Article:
Walmart Psychology Rollback

Why does Walmart always feature the previous price near the rollback price? It’s down to a behavioral science principle known as Anchoring.

What is Anchoring?

The Anchoring Effect states that our decisions are influenced by the first information we see. We anchor to this information without being consciously aware of its effects.

A real-life example of Anchoring

In 2006, researcher Dan Ariely led an experiment at MIT — it was an auction with a twist. First, he showed students random objects in his class, like a bottle of wine or a textbook.

Ariely then asked students to write down a fake price for the item using the last two digits of their Social Security number. For example, if my Social is 123–45–6789, the price of a bottle of wine would be $89. After students wrote down the fake price of each item, they bid on it in an auction.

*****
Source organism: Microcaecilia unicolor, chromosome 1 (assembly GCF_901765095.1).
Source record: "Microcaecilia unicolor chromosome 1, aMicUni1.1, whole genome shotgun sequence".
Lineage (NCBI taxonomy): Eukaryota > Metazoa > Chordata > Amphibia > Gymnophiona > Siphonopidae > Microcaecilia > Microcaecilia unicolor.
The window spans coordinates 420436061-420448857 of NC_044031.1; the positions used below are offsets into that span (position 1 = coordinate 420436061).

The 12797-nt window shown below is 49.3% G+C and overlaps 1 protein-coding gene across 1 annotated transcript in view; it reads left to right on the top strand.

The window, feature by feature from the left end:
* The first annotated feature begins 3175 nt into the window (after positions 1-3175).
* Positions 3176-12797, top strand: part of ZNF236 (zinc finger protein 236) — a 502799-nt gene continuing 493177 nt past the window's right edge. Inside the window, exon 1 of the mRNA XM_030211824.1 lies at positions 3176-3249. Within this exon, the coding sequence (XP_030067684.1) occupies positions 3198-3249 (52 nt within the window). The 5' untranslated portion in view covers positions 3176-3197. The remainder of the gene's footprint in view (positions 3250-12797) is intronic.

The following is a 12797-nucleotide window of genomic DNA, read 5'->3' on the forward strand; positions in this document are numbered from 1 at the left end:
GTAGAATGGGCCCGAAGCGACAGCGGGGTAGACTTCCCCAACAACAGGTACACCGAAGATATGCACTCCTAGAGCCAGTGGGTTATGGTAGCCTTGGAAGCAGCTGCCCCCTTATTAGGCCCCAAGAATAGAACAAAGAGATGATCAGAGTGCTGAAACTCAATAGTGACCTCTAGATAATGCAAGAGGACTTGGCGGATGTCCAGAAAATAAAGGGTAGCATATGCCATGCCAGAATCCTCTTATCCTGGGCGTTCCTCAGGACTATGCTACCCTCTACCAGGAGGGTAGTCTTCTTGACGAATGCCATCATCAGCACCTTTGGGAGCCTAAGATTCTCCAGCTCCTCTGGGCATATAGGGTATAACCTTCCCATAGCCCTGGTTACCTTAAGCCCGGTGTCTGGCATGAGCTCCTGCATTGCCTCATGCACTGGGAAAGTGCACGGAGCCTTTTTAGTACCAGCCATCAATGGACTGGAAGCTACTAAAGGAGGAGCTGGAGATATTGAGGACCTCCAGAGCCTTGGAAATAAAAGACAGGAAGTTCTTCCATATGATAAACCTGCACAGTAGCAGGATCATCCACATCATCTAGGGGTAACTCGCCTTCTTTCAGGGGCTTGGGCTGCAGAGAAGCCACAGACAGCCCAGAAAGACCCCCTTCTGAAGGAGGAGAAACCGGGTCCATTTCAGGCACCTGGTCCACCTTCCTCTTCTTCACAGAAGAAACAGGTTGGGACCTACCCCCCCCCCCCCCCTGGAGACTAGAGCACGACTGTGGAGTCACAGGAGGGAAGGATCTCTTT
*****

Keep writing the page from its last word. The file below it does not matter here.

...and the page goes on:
The results? Students who had high Social Security numbers paid up to 346% more than those with low numbers for the same items.

Why? Because the first number students saw — even though it was completely unrelated — influenced how much they decided to bid. The higher the Social Security number, the higher the bid.

How Walmart applies Anchoring

By showing the previous price for each product on their signs, Walmart is anchoring customers to a higher number. The rollback price then looks like an even better deal in comparison to this higher price.

The use of anchors in pricing speaks to a fundamental principle: customers don’t know how much an item should cost in isolation.

When retailers add context in the form of an anchor, they make the new price seem like a great deal in comparison. Not in comparison to every other can of green beans in America, but rather in contrast to what’s in front of a customer and therefore what they’ll consider.